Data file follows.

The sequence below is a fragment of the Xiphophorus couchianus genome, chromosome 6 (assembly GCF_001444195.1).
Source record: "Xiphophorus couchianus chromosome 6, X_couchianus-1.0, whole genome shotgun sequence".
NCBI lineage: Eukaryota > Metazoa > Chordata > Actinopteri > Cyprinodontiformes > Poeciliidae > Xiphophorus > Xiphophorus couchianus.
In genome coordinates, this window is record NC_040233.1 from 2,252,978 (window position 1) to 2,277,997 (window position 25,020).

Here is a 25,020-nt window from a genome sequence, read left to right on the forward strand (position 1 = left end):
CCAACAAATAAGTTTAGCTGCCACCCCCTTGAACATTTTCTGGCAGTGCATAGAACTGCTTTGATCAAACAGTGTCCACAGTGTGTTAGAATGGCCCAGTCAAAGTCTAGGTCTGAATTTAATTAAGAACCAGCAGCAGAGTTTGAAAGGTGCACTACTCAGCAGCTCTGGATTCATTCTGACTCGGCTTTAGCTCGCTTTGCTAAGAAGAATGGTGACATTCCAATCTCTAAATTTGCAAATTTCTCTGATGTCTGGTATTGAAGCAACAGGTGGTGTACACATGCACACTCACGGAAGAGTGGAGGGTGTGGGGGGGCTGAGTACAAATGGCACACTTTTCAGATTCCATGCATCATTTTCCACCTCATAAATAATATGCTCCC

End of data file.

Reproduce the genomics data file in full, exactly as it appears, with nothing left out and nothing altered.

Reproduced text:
The sequence below is a fragment of the Xiphophorus couchianus genome, chromosome 6 (assembly GCF_001444195.1).
Source record: "Xiphophorus couchianus chromosome 6, X_couchianus-1.0, whole genome shotgun sequence".
NCBI lineage: Eukaryota > Metazoa > Chordata > Actinopteri > Cyprinodontiformes > Poeciliidae > Xiphophorus > Xiphophorus couchianus.
In genome coordinates, this window is record NC_040233.1 from 2,252,978 (window position 1) to 2,277,997 (window position 25,020).

Here is a 25,020-nt window from a genome sequence, read left to right on the forward strand (position 1 = left end):
CCAACAAATAAGTTTAGCTGCCACCCCCTTGAACATTTTCTGGCAGTGCATAGAACTGCTTTGATCAAACAGTGTCCACAGTGTGTTAGAATGGCCCAGTCAAAGTCTAGGTCTGAATTTAATTAAGAACCAGCAGCAGAGTTTGAAAGGTGCACTACTCAGCAGCTCTGGATTCATTCTGACTCGGCTTTAGCTCGCTTTGCTAAGAAGAATGGTGACATTCCAATCTCTAAATTTGCAAATTTCTCTGATGTCTGGTATTGAAGCAACAGGTGGTGTACACATGCACACTCACGGAAGAGTGGAGGGTGTGGGGGGGCTGAGTACAAATGGCACACTTTTCAGATTCCATGCATCATTTTCCACCTCATAAATAATATGCTCCC